*This is a guest post by C Mercer.
It happens to us all. One moment we’re cruising along, creating ideas and acting on them only to stutter to a halt as we run full frontal into a mental wall. Suddenly nothing works, nothing happens and we’re stuck.
Those are terrible moments. Particularly if, like me, you count on those ideas to generate your income and put bread on your table. So what do you do when that happens? How can you start your ideas flowing again?
Emotions serve different purposes. The negative emotions are generally associated with tackling a specific problem – say that a tiger that is leaping at you in the case of fear, or the baddy trying to steal your food in the case of anger.
In this way, negative emotions focus the mind down on the problem you’re trying to deal with and exclude the rest.
Positive emotions, according to the broaden and build theory of psychology, are the opposite. They signal there is no immediate problem that needs to be dealt with and as a result broaden your attention so that you take in more of your surroundings.
As a big part of creativity is taking things that are not connected and connecting them (or alternatively reconnecting ideas in different ways from how they were connected before) being in a positive state of mind will therefore be far more helpful to your creativity.
So, the first thing you need to stop is beating yourself up.
It won’t help you and it won’t help your creativity. Forgive yourself. Take a break. Spend some time with your kids, friends or on the beach. Then return in a more positive frame of mind.
Embrace the stupid
A great way to be more creative is to think laterally. Though it is quite a wide approach, the fundamentals are quite simple.
- Let the ideas flow.
- Let trains of thought play out, even if they seem silly.
- For the duration of the exercise, purge the word ‘no’ from your vocabulary.
- Write it all down.
The reason you don’t want to shut down specific ideas even if they might seem stupid is that often good ideas are hidden behind bad or silly ones.
Sometimes, by thinking of a ludicrous idea, you give yourself the opportunity to explore ideas you took for granted.
Similarly, by writing down all of the crazy ideas, sometimes you will see connections that initially had not occurred to you. And then two ideas that seemed stupid suddenly become smart.
Why should you reinvent the wheel? A much better idea is to check out what other people in your branch are doing and take your cues from them. So read the stuff that your competitors are doing.
Read into fields which are not your own. And look up the history. There are tons of great ideas that people had in the past which couldn’t be fully implemented – perhaps because the technologies were not in place.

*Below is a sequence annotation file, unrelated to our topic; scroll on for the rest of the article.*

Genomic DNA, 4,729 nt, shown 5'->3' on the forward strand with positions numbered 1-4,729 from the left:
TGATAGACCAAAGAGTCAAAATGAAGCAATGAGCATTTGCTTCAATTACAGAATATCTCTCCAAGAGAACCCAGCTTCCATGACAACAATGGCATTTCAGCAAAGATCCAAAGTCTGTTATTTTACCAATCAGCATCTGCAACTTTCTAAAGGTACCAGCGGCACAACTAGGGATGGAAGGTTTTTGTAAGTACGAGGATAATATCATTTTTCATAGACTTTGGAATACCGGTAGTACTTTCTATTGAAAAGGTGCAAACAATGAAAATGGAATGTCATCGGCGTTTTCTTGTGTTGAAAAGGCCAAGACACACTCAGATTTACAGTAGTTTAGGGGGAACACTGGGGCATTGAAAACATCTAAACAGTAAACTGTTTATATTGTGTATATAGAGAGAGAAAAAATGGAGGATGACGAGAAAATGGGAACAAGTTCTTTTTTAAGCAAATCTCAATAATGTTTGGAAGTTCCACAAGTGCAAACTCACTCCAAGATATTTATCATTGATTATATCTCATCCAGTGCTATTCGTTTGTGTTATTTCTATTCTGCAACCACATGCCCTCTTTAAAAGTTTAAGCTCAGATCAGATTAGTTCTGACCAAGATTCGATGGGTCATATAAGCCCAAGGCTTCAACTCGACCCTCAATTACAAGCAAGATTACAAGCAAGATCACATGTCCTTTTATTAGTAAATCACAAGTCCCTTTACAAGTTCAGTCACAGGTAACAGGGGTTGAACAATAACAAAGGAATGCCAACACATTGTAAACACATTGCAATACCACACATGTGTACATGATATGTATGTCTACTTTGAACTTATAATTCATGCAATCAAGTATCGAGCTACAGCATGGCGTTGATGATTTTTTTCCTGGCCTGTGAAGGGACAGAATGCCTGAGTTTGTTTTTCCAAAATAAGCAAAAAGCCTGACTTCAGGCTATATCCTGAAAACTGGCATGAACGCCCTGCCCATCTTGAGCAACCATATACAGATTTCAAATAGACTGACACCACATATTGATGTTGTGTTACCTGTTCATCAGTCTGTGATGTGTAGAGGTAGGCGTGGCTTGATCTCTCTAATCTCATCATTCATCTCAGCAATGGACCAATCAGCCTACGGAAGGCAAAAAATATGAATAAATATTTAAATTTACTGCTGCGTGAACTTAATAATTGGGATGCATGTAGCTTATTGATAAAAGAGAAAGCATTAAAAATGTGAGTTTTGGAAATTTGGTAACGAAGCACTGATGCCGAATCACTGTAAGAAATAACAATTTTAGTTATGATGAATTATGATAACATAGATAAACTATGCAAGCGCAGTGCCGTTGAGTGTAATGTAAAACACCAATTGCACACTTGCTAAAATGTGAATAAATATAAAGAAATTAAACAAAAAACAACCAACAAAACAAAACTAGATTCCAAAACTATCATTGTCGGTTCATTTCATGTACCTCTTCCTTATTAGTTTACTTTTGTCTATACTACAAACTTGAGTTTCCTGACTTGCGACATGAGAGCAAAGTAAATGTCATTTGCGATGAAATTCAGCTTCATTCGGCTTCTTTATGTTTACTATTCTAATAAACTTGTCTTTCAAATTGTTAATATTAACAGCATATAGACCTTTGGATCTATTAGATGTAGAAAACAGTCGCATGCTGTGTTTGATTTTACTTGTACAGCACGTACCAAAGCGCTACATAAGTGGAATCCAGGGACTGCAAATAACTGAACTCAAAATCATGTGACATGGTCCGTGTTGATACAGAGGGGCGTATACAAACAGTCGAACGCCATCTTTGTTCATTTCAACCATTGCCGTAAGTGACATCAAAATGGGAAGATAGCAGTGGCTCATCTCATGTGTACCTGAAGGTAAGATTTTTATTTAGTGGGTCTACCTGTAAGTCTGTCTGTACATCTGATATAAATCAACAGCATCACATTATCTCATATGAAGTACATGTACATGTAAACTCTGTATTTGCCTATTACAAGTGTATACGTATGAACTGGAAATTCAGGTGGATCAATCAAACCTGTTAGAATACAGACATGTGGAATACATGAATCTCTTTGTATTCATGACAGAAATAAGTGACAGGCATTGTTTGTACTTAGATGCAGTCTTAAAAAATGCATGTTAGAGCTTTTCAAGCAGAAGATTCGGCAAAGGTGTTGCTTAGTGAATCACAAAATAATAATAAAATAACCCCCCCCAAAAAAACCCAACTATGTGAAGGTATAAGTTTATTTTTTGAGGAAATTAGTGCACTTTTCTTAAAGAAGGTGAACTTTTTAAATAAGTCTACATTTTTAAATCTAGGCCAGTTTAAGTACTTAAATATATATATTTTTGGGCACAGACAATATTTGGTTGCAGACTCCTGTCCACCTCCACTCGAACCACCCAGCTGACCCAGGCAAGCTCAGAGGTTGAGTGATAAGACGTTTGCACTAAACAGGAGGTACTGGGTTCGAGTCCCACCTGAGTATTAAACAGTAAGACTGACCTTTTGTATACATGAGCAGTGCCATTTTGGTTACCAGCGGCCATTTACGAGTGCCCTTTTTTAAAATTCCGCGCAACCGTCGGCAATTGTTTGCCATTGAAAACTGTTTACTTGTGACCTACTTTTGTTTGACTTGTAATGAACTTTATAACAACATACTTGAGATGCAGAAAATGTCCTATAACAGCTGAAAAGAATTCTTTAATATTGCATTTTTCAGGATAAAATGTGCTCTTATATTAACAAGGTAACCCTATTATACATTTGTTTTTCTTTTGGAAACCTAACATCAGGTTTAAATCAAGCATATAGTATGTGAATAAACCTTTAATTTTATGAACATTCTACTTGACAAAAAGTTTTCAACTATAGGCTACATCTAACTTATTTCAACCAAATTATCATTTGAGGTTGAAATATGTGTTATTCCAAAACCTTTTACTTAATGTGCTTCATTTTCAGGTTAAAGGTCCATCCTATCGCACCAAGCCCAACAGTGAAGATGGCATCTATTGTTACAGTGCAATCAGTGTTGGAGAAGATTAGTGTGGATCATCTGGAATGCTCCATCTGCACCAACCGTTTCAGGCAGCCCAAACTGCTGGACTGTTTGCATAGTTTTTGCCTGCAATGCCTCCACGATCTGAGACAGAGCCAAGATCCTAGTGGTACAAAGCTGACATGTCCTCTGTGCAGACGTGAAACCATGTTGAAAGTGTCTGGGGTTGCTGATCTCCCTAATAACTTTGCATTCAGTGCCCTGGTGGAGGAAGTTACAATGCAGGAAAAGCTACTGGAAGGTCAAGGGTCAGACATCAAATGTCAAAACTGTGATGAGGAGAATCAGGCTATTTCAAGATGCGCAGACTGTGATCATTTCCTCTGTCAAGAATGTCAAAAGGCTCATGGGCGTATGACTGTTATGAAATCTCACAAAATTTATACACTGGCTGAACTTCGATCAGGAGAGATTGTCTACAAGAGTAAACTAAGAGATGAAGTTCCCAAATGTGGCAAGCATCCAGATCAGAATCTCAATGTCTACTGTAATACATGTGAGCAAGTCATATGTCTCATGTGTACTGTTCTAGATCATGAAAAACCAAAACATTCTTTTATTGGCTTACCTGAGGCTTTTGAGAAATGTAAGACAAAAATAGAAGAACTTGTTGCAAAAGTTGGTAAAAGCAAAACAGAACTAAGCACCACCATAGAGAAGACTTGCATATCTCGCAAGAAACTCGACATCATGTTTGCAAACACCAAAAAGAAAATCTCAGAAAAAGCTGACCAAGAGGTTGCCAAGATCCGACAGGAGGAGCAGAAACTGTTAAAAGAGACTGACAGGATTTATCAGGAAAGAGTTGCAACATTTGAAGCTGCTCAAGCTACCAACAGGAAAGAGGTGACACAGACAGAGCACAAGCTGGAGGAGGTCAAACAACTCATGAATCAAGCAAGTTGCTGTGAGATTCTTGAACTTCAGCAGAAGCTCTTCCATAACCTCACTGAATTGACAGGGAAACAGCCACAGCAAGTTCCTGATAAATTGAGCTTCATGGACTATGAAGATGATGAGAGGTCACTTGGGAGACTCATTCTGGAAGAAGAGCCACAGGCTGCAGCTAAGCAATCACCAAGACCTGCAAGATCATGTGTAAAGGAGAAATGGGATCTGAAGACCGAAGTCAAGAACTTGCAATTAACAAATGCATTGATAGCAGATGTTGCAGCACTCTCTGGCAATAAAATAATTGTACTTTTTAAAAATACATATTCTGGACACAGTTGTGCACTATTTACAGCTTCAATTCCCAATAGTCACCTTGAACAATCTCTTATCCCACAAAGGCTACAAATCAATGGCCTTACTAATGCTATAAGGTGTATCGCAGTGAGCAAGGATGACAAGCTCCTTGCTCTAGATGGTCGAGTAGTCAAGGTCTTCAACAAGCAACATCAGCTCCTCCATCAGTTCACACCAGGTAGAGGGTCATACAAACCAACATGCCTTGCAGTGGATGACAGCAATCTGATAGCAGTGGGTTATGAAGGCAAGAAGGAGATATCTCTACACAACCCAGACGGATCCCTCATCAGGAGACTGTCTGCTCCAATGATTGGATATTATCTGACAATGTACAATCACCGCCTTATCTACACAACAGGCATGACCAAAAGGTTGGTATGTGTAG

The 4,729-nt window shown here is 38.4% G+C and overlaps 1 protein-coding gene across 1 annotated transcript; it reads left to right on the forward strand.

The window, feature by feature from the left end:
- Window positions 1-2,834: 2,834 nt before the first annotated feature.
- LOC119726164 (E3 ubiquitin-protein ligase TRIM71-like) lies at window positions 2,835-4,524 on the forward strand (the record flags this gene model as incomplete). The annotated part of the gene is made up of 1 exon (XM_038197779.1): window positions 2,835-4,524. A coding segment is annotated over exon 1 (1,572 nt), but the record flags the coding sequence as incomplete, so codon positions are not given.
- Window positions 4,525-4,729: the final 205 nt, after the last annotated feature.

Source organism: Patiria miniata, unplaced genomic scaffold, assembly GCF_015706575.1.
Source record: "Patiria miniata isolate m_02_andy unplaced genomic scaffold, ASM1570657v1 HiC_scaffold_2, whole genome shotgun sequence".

Only ten years ago something like Citatior wasn’t possible, for example. Maybe with things being as they are now, you can re-explore the idea.
You don’t even have to go that far back. For example, if you have a website that you and many of the people around you follow regularly, why not delve into their archives?
You might find an article or an idea from a few years ago that deserves to be re-explored. Even better, because most of your audience won’t remember that article, the content you come up with will seem fresh again.
When people tell me to ‘give them a great idea’ I generally ask them to go away. But ask me to give them a great idea about, say, baked beans, minimalism or North Korea and suddenly it becomes an entire different ball game.
A lot of people seem to think that creativity is at its best unbridled. I’ve often found it is exactly the opposite.
The best creative solutions I have are the ones where I’ve got some very clear parameters within which I have to think. This confines my thinking to a certain area which in turn allows me to go much deeper into that specific subject. And that’s when the truly clever ideas are born.
Take a walk
Walking is hugely beneficial for our creative juices. So if you’re not coming up with something, then why not go for a walk? What I’ve found incredibly useful while doing so is to use the recorder function of my smart phone and a voice to text app. Then, when I’m walking I just mutter to myself and the ideas get written down for later inspection.
Taking notes through speech instead of on a screen brings another very useful element to the table and that is you very quickly become a lot less self-conscious. This too can aid your creative processes immensely.
You know what the least productive thing is for your creativity? Giving up. Nothing undermines your creative juices more than throwing your hands in the air, saying something like ‘gluck sit’ and getting a job on the factory line.
So keep going. Yes, today you might not get anywhere, tomorrow you might not either – but then patience wouldn’t be called a virtue if it was easy. So give it the time it needs.
Chances are if you keep going and stay positive, those ideas will start flowing again sooner than you may think.
All the best!
About the Author
Chris Mercer is a professional writer, developer and founder of Citatior, a powerful academic formatting tool for students.